If you suddenly started an expansive button collection, consisting of the most majestic, sparkling, and extraordinary buttons, ones that make you proud to collect buttons and including a handful of, you know, mediocre ones you started with... Would you tell your friends? Take pictures of them with fun hashtags?

What if you started a blog, including a year full of posts that include your ideas, ramblings, projects, and collaborations, ones that make you proud to be a writer/designer/photographer/artist as well as a handful of posts that make you say, "Meh."  Would you share it with your family? Send them links to the posts that are your fave?

Do the real people in my life know I have a blog?

Do they read it?

Over the last year, I have thought about this first question - a lot. I began this blog to keep me actively creating, not necessarily to keep in touch with people I know or bring myself any level of attention (though I do love me a great big page view at the end of the day).

For the first few weeks of blogging I told only my husband about this new thing. Then I sent a Facebook message to a dozen girlfriends who I thought might be willing to read and follow along. Next I told my parents - admittedly a little heeby-jeeby'd that they'd be seeing all of this, in my very mature 30-something way.

It took me a bit to send the blog address along to my closest friends. Why? I'm not completely sure, but at first, this new adventure was easier to share with strangers than people who loved me. If a random person rejects me or, worse, is just disinterested by my blog, that won't hurt so much.

Well, over the year-and-some that I've opened Pars Caeli, it's become very much a part of my creative process, my inside jokes, my free time (what?), and my joy. And now it's kinda weird that everyone in my life doesn't know about it. But how do you casually bring up, "Oh, I have a blog. And, yes, I post something daily, sometimes a few times a week. Uh, yes, I've been doing this for an entire year. Did I not mention this?"

But honestly? The really brilliant part of this reveal experience is that I've been met with only support.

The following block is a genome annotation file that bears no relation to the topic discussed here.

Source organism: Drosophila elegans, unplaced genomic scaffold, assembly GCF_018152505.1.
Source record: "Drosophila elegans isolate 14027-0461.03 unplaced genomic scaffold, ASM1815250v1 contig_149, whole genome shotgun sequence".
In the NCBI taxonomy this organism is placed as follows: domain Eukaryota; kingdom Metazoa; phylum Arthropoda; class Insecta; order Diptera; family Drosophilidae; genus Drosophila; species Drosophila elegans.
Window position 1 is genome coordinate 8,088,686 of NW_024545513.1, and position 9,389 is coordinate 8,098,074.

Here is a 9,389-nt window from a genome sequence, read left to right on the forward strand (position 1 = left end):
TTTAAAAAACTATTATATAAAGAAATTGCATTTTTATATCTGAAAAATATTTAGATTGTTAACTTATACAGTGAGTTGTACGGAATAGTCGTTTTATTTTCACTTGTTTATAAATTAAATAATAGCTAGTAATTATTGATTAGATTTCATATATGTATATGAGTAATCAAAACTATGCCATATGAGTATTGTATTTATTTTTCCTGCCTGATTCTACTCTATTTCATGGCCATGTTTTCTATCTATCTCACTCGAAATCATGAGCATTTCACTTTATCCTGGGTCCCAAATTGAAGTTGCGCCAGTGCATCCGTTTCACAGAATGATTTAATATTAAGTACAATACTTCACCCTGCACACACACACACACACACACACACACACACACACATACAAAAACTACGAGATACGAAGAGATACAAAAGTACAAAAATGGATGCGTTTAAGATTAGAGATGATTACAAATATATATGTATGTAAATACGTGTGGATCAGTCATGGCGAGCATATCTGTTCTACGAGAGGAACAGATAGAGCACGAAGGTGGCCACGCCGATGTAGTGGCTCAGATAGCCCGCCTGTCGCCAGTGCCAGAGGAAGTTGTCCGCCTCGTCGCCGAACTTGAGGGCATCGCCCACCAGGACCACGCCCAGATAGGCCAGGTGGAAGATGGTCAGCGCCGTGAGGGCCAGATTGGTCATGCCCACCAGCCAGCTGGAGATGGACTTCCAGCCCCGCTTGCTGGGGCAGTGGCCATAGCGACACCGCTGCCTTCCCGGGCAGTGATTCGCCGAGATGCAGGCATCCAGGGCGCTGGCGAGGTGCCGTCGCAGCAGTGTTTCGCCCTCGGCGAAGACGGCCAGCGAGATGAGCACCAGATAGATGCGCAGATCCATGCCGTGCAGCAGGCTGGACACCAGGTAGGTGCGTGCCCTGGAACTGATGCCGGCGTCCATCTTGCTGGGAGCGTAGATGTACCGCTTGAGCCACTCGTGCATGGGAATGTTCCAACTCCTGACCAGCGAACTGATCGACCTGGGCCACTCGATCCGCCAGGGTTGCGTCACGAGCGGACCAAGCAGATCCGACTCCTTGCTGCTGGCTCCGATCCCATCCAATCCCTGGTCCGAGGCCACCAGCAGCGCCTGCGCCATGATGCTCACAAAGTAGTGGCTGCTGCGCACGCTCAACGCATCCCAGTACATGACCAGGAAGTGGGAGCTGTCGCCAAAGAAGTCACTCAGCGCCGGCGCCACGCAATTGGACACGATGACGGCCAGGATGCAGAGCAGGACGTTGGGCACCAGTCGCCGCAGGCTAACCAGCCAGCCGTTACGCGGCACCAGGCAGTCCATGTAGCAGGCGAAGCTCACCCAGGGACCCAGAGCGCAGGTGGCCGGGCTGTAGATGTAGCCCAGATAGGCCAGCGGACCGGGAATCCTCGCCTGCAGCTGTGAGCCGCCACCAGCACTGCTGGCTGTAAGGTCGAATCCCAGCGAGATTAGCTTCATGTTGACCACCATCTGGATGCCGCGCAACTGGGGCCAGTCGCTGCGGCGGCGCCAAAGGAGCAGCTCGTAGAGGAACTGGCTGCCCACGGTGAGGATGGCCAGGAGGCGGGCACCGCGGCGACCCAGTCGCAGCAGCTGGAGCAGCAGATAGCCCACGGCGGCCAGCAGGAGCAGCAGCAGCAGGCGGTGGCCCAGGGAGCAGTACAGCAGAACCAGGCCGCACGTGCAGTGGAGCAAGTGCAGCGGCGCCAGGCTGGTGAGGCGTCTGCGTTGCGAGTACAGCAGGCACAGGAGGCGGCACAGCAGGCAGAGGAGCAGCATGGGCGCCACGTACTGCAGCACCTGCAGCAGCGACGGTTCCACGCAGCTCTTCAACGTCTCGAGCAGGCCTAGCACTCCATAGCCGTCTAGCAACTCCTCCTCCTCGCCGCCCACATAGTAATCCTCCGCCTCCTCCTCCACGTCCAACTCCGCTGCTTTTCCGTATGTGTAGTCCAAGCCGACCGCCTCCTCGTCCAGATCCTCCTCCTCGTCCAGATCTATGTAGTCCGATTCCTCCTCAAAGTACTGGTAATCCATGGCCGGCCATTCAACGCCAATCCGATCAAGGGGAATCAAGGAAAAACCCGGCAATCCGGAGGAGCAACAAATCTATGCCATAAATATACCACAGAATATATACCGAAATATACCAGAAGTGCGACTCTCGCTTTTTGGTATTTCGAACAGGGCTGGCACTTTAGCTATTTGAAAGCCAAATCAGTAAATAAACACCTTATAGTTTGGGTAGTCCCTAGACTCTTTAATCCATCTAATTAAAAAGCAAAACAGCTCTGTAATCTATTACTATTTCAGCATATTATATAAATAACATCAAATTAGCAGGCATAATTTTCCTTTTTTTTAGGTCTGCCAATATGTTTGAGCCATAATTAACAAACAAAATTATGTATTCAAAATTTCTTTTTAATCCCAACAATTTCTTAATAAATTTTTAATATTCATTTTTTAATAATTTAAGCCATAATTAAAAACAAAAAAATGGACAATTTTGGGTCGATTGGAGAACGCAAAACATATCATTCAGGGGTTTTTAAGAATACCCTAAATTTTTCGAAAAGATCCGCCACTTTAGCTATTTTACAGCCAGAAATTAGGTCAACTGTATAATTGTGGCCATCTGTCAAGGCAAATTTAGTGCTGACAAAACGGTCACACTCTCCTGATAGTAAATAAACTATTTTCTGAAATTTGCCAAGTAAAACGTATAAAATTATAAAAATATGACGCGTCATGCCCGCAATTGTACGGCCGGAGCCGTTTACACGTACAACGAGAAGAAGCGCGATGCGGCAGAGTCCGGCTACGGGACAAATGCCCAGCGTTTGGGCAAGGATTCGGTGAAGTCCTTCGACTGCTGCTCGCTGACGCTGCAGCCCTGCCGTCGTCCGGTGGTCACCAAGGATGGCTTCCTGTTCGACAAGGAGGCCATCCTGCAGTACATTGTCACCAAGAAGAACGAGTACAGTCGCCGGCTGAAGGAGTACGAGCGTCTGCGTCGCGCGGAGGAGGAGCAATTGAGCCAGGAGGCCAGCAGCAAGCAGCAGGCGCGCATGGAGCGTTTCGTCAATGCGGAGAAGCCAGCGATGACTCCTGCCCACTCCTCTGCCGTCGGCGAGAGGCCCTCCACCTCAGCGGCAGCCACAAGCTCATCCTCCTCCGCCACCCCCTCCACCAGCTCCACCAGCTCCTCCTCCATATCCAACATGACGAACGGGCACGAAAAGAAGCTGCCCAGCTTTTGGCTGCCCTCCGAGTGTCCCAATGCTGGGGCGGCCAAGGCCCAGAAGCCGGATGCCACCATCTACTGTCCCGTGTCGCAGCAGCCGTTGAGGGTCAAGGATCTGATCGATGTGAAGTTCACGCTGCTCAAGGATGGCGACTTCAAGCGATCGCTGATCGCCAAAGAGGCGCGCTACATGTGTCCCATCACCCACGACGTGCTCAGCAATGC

And that little boost or sometimes big bounce like the one that comes from your boss with jokes like, "you're going to be famous," or statements like "what can we do to help you grow?" ... well, those moments are the cups of crisp, cold water on my overheated, stewing mind. Never underestimate the power of support in the early buds of creativity.

So, friends, I've got a blog. It's not an easy conversation starter, but here it is.

And here are the whole spectrum of answers to this question from charming blogger pals of mine:

Do the real people in your life know about your blog? Do they read it?

xoxo, MJ

PS. Head on over to Twitter and follow all of these lovely tweeple because they are good and decent enough to respond thoughtfully to this request of their time. xo

Chat It Up: Facebook

One of my best friends in the world (hi H) just joined Facebook! I never thought it would happen. Really. Her arrival has me wanting to engage more and post more over there so I can stay in touch with the latest.


I'd sort of given up on Facebook. It was my first baby step into social media, and it is the place where more of my family gathers than anywhere else. Eg: my parents are not going to begin corresponding in 140 characters (or less) with hashtags, they are going to like photos of my kids or wish my cousin a happy birthday.

And yet it can be a very stagnant place for me, and I find Twitter and Instagram my new go-tos for inspiration and interest. And I give virtual high fives to folks I know who proclaim they've given up Facebook. For good.

Many of the blogs I love have FB pages with more or less interaction from readers. I've kept Pars Caeli off of Facebook, hearing from other blogger pals that the social media giant doesn't affect readership much.

Jeff Goins published A Blogger's Guide to Facebook nearly 2 years ago but some recommendations still hold. Check it out if you haven't.

So, let's chat it up, lovelies. Where are you with Facebook? Totally smitten and commitin'? Or closing the chapter on Facebook? Perhaps somewhere in between.

xoxo, MJ